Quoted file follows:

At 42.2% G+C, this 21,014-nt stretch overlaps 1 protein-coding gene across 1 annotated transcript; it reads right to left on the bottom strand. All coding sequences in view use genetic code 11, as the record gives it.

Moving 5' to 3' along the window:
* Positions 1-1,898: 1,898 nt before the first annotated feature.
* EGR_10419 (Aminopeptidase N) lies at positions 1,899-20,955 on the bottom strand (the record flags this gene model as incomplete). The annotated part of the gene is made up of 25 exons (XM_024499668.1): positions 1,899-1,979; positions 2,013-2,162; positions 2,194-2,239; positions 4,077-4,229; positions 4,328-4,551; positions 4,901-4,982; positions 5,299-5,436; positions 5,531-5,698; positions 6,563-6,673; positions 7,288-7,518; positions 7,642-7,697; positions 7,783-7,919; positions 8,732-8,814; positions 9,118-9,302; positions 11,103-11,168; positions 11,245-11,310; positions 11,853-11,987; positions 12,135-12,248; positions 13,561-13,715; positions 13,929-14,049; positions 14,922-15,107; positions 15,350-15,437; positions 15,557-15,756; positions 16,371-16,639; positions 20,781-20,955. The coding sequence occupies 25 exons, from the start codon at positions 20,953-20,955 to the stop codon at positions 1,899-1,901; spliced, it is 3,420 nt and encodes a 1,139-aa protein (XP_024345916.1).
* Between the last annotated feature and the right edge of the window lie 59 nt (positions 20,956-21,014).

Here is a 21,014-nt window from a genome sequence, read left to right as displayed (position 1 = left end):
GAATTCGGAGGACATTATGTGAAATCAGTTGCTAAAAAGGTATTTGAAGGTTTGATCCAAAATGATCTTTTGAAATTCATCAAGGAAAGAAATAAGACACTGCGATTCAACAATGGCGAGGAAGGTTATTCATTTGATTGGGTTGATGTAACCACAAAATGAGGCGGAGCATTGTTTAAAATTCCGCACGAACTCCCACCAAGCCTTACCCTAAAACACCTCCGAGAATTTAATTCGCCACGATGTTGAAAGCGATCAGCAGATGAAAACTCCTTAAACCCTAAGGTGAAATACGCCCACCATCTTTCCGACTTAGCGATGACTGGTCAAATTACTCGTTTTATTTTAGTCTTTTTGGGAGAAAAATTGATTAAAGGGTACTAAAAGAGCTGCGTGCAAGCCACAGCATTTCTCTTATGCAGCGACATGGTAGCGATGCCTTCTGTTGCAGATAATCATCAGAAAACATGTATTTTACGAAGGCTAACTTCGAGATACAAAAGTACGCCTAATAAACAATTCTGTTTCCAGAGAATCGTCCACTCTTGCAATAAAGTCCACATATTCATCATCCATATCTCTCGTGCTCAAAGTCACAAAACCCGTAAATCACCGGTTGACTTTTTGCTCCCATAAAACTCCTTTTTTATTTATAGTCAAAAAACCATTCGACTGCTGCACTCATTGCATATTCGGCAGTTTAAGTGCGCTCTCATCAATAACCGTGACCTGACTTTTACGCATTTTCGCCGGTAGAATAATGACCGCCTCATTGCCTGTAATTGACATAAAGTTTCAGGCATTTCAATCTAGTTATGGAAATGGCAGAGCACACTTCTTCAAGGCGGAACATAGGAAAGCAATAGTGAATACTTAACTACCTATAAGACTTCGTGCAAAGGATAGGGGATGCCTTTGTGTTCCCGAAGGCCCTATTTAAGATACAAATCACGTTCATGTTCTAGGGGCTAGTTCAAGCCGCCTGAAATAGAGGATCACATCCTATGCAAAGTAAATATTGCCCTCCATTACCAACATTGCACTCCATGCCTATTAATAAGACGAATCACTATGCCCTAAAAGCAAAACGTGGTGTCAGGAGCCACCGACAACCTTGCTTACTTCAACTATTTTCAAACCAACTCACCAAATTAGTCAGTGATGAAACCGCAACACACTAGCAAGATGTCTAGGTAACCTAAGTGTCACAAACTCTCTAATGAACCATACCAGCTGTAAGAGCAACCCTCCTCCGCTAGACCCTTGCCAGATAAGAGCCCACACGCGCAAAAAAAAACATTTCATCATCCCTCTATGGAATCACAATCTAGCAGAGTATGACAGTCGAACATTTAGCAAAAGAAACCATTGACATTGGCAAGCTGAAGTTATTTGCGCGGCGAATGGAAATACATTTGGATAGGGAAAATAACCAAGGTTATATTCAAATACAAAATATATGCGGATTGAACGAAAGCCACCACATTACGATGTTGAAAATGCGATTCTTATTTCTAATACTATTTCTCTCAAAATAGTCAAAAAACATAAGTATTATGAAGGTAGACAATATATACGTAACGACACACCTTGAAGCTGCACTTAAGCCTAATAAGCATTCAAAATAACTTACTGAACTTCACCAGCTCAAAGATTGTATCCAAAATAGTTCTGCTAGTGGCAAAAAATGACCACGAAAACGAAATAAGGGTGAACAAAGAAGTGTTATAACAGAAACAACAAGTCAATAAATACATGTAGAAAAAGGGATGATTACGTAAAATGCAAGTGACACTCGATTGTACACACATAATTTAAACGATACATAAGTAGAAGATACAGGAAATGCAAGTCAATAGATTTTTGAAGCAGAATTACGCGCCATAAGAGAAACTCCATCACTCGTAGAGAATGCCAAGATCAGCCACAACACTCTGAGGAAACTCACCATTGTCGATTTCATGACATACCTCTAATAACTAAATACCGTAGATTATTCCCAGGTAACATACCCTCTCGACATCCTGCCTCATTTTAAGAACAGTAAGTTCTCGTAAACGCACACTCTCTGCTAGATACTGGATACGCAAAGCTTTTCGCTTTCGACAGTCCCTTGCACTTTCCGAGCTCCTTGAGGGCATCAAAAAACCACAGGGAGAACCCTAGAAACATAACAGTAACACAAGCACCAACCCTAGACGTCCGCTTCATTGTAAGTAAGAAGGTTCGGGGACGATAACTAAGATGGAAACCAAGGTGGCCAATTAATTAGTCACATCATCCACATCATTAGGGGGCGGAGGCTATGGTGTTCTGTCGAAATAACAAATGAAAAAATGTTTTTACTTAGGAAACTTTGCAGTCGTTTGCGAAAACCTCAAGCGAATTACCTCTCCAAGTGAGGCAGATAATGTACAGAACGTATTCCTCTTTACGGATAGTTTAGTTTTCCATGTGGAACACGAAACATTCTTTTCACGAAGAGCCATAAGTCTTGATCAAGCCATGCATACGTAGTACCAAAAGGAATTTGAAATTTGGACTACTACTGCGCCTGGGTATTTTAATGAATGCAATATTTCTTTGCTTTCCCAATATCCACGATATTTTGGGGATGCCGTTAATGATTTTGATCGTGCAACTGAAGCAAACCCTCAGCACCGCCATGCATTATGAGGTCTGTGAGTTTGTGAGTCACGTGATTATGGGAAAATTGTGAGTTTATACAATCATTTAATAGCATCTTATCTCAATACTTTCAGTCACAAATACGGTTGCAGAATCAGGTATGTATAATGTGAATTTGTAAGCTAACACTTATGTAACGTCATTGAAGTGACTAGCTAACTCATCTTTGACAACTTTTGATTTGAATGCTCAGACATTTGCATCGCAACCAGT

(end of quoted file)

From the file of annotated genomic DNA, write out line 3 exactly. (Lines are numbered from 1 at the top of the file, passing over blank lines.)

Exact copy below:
* Positions 1-1,898: 1,898 nt before the first annotated feature.